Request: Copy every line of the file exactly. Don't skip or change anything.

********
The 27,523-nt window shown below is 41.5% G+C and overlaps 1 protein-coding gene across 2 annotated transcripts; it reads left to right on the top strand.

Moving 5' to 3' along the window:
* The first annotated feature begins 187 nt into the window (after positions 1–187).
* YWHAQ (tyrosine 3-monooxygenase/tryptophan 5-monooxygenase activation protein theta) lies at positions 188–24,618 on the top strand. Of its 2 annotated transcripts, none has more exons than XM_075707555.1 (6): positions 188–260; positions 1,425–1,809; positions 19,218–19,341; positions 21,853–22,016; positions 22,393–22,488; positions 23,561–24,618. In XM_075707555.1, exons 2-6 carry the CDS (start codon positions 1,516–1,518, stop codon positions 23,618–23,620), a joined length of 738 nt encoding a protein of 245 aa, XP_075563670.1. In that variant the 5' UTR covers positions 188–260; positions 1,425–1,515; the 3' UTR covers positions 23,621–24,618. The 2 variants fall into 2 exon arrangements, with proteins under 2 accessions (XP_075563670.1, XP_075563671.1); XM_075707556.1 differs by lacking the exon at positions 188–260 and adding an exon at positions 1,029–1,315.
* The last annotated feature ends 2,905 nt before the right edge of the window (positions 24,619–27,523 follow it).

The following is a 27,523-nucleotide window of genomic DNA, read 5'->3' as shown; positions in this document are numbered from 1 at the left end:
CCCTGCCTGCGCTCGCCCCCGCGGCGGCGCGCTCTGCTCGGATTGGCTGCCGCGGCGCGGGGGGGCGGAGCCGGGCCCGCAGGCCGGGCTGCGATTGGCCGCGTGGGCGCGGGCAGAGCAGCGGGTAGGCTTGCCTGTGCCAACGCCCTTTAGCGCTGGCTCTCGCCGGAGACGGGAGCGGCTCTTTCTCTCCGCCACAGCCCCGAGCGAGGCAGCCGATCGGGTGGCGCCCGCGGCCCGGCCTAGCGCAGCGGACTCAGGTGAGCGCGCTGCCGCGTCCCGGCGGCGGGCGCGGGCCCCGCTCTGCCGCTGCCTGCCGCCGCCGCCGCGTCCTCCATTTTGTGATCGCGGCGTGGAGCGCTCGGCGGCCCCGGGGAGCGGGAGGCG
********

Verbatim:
The 27,523-nt window shown below is 41.5% G+C and overlaps 1 protein-coding gene across 2 annotated transcripts; it reads left to right on the top strand.

Moving 5' to 3' along the window:
* The first annotated feature begins 187 nt into the window (after positions 1–187).
* YWHAQ (tyrosine 3-monooxygenase/tryptophan 5-monooxygenase activation protein theta) lies at positions 188–24,618 on the top strand. Of its 2 annotated transcripts, none has more exons than XM_075707555.1 (6): positions 188–260; positions 1,425–1,809; positions 19,218–19,341; positions 21,853–22,016; positions 22,393–22,488; positions 23,561–24,618. In XM_075707555.1, exons 2-6 carry the CDS (start codon positions 1,516–1,518, stop codon positions 23,618–23,620), a joined length of 738 nt encoding a protein of 245 aa, XP_075563670.1. In that variant the 5' UTR covers positions 188–260; positions 1,425–1,515; the 3' UTR covers positions 23,621–24,618. The 2 variants fall into 2 exon arrangements, with proteins under 2 accessions (XP_075563670.1, XP_075563671.1); XM_075707556.1 differs by lacking the exon at positions 188–260 and adding an exon at positions 1,029–1,315.
* The last annotated feature ends 2,905 nt before the right edge of the window (positions 24,619–27,523 follow it).

The following is a 27,523-nucleotide window of genomic DNA, read 5'->3' as shown; positions in this document are numbered from 1 at the left end:
CCCTGCCTGCGCTCGCCCCCGCGGCGGCGCGCTCTGCTCGGATTGGCTGCCGCGGCGCGGGGGGGCGGAGCCGGGCCCGCAGGCCGGGCTGCGATTGGCCGCGTGGGCGCGGGCAGAGCAGCGGGTAGGCTTGCCTGTGCCAACGCCCTTTAGCGCTGGCTCTCGCCGGAGACGGGAGCGGCTCTTTCTCTCCGCCACAGCCCCGAGCGAGGCAGCCGATCGGGTGGCGCCCGCGGCCCGGCCTAGCGCAGCGGACTCAGGTGAGCGCGCTGCCGCGTCCCGGCGGCGGGCGCGGGCCCCGCTCTGCCGCTGCCTGCCGCCGCCGCCGCGTCCTCCATTTTGTGATCGCGGCGTGGAGCGCTCGGCGGCCCCGGGGAGCGGGAGGCG